Step 1: Correct the underlying triggers, such as improper dietary and toileting habits.

Step 2: Start medications. This may include a combination of tablets, suppositories and creams.

Step 3: In cases where steps 1 and 2 fail or in severe cases, surgery can be helpful. In terms of surgery, I would advise merely removing the excessive/swollen parts and leaving the normal haemorrhoidal tissue intact. This is so that the patient can remain continent for stool voiding.

More importantly, I always emphasise to my patients that unless they correct their lifestyle triggers, the problem will recur as piles are still present in the anus to perform its function. The treatment of piles requires a team effort. It is about understanding and debunking dietary and toileting myths.                                                                                                                                         

Myth 6: Bleeding from the bottom is always due to piles!


While bleeding from piles is very common, the causes vary, and they may signal a more deadly condition like colorectal cancer (CRC). This is particularly worrying in Singapore, where CRC is the most common cancer in the country (1st in men and 2nd in women). You must never assume that your bleeding is due to piles and ignore the problem.

What is even more alarming is that we are seeing more young CRC patients, with up to one in five CRC patients diagnosed being below the age of 50 years. Hence, if your bleeding is coupled with other symptoms like looking pale, feeling tired and weak, and unexplained loss of weight or appetite, you should seek medical attention early to exclude CRC.

My recommendation is to have a colonoscopy done from the age of 45 (if you are well with no symptoms); or earlier if you exhibit the aforementioned symptoms or 10 years before the age of the first CRC case in your family, whichever takes place earlier.

The good news is that if a pre-cancerous polyp is removed during colonoscopy, CRC can be prevented. If an early cancer is detected and treatment starts promptly, the results are often very good. However, at these early stages, it should be noted that most patients do not display the classic symptoms of pain, bleeding and weight loss. The latter is a symptom that often signals late advanced cancer.

So come early for your colonoscopy as it could save your life!

Myth 7: Probiotics are not useful for piles problems.


As mentioned earlier, the treatment of piles involves identifying the triggers, optimising lifestyle behaviours (including dietary and toileting habits), and taking medications, with surgery being the final resort.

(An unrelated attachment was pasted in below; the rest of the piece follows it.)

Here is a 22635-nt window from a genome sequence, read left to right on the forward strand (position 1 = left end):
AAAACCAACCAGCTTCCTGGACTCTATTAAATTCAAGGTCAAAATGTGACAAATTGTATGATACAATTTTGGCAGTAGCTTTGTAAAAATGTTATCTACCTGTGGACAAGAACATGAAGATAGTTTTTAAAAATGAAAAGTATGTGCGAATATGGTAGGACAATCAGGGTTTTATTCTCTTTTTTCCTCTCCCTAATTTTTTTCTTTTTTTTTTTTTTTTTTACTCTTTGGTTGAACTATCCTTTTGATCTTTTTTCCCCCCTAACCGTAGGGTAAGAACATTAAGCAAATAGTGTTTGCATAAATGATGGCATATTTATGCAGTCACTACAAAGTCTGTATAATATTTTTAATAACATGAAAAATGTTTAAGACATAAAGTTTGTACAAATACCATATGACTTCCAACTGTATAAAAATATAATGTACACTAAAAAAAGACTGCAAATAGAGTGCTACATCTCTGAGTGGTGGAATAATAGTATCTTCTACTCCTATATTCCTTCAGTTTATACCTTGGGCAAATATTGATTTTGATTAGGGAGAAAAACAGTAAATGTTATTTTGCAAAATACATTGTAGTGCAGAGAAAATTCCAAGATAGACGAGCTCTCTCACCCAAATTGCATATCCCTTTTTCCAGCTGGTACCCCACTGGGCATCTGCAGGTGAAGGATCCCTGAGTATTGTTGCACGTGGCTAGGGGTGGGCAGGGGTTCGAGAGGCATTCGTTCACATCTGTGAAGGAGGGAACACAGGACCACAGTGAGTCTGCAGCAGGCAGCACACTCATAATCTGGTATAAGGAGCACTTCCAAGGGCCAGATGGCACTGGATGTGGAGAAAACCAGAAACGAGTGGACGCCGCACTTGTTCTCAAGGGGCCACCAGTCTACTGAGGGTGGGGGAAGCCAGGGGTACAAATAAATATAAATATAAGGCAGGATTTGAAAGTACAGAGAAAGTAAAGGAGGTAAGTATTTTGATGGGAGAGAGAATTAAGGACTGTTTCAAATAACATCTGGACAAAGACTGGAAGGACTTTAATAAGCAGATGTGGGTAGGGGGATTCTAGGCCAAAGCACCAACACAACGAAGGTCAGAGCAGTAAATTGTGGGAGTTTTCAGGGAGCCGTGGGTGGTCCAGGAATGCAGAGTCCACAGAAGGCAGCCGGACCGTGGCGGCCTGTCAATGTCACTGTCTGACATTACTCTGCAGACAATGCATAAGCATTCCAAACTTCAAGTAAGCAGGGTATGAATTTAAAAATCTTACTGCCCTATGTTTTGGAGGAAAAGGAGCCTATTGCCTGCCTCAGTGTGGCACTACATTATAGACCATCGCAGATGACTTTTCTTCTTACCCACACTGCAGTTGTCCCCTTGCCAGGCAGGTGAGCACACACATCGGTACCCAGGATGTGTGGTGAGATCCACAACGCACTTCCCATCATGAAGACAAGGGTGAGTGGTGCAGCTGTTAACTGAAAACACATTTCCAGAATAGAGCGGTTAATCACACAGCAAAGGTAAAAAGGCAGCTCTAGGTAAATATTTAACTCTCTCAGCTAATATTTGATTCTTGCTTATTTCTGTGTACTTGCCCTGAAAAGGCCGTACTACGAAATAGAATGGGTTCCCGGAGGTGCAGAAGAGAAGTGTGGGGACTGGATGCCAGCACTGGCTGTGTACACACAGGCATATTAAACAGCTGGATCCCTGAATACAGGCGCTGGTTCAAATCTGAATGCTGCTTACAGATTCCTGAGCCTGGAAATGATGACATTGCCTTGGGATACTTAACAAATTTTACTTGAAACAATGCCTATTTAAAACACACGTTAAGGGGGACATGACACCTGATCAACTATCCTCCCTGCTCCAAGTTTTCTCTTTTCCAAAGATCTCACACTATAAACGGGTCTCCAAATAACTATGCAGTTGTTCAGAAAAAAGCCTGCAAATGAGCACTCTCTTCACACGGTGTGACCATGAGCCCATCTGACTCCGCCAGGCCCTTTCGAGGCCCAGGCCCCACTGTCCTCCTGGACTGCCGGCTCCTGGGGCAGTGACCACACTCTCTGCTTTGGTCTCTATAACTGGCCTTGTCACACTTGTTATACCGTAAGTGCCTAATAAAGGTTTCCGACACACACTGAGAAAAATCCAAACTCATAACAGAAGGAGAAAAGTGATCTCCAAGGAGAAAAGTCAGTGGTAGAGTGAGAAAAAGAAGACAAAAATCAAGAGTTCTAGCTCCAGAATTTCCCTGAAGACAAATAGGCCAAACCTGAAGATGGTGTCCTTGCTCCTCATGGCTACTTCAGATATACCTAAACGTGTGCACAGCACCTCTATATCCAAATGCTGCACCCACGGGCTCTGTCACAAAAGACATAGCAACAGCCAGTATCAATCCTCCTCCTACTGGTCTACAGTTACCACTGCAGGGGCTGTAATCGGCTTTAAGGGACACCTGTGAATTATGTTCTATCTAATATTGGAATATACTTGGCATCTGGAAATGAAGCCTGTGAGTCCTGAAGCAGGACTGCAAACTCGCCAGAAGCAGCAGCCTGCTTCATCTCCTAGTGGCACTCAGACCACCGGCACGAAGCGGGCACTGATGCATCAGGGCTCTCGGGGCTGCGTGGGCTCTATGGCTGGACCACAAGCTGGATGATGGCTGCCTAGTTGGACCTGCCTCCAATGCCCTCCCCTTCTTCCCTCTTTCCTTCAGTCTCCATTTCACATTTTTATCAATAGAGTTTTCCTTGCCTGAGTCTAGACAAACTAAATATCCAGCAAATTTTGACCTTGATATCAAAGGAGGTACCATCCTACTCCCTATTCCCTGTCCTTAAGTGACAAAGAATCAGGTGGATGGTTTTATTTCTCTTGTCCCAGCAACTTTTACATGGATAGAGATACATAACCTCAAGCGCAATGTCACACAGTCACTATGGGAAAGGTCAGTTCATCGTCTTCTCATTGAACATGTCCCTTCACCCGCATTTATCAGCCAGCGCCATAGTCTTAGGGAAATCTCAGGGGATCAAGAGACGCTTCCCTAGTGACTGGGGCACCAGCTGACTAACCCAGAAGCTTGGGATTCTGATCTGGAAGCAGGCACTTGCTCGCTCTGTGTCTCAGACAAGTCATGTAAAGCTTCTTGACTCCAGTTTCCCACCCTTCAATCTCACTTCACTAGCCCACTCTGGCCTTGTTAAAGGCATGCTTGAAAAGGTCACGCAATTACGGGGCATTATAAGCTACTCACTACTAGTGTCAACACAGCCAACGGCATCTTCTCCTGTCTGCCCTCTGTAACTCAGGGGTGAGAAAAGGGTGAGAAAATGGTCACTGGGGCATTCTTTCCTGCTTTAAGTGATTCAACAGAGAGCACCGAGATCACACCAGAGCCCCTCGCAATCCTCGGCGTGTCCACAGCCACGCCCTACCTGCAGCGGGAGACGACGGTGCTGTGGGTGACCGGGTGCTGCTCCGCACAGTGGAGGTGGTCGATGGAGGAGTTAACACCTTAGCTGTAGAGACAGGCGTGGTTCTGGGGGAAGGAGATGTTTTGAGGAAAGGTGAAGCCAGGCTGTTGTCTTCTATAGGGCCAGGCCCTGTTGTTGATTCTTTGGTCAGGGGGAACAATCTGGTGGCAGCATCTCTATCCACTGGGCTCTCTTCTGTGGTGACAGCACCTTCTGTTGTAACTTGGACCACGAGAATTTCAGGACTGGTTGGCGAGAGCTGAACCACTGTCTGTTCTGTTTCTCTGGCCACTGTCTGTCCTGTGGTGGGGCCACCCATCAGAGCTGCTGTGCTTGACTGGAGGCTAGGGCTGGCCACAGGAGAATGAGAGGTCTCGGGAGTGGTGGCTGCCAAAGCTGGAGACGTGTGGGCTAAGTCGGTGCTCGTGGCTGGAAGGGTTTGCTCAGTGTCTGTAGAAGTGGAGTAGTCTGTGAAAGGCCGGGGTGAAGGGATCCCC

Having said that, probiotics are still a very useful adjunct to treating and preventing piles problems. They help to regulate stool consistency, and maintain type 4 stools (i.e., banana or sausage shaped stools). Type 4 stools are ideal and the least traumatic to piles tissue as they pass through the anal canal more easily.

Taking probiotics regularly also helps to improve gut health and overall immunity. This, in turn, reduces the risk of diarrhoea (from infections), which causes piles to swell, leading to symptoms.











Dr Mark Wong Te Ching

Senior Consultant

General & Colorectal Surgeon

Mark Wong Surgery


Dr Mark Wong is an Adjunct Asst Professor and Senior Consultant Colorectal & General Surgeon practising at Mount Elizabeth Novena and Mount Alvernia Hospitals. After graduating in 1999 from NUS, he was awarded a Gold Medal for his Surgical Fellowship from Edinburgh in 2008 and was appointed Adjunct Assistant Professor at the Duke-NUS Graduate Medical School. He then completed a prestigious double MOH fellowship in minimally-invasive (robotic and laparoscopic) colorectal cancer and pelvic floor surgery in France (2010) and Denmark (2014). Dr Wong is an opinion-leader and is widely published in these fields of surgery. Prior to leaving for private practice, he practised at SGH, where he was Director of the SGH Pelvic Floor Disorders Service and Gastrointestinal Function Unit.






Mark Wong Surgery

Mount Elizabeth Novena Specialist Centre

38 Irrawaddy Rd #08-31

Singapore 329563

Tel: +65 6261 4883


Mount Alvernia Hospital Medical Centre A

820 Thomson Road #02-03

Singapore 574623

Tel: +65 6356 4088